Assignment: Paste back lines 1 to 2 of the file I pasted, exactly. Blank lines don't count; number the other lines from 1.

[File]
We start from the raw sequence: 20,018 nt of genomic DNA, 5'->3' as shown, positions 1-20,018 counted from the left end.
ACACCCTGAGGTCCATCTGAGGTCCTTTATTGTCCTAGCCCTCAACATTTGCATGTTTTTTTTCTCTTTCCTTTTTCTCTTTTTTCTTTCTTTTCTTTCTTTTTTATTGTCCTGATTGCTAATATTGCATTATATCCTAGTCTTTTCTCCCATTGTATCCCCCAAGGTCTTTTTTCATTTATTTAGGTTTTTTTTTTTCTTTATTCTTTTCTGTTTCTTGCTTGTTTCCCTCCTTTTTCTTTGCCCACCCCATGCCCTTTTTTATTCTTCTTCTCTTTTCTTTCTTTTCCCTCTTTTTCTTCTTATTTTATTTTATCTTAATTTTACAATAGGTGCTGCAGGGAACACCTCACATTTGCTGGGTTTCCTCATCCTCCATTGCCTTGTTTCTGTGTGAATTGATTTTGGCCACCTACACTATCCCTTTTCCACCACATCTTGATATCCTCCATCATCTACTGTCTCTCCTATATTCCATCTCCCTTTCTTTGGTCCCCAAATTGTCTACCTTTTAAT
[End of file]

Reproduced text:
We start from the raw sequence: 20,018 nt of genomic DNA, 5'->3' as shown, positions 1-20,018 counted from the left end.
ACACCCTGAGGTCCATCTGAGGTCCTTTATTGTCCTAGCCCTCAACATTTGCATGTTTTTTTTCTCTTTCCTTTTTCTCTTTTTTCTTTCTTTTCTTTCTTTTTTATTGTCCTGATTGCTAATATTGCATTATATCCTAGTCTTTTCTCCCATTGTATCCCCCAAGGTCTTTTTTCATTTATTTAGGTTTTTTTTTTTCTTTATTCTTTTCTGTTTCTTGCTTGTTTCCCTCCTTTTTCTTTGCCCACCCCATGCCCTTTTTTATTCTTCTTCTCTTTTCTTTCTTTTCCCTCTTTTTCTTCTTATTTTATTTTATCTTAATTTTACAATAGGTGCTGCAGGGAACACCTCACATTTGCTGGGTTTCCTCATCCTCCATTGCCTTGTTTCTGTGTGAATTGATTTTGGCCACCTACACTATCCCTTTTCCACCACATCTTGATATCCTCCATCATCTACTGTCTCTCCTATATTCCATCTCCCTTTCTTTGGTCCCCAAATTGTCTACCTTTTAAT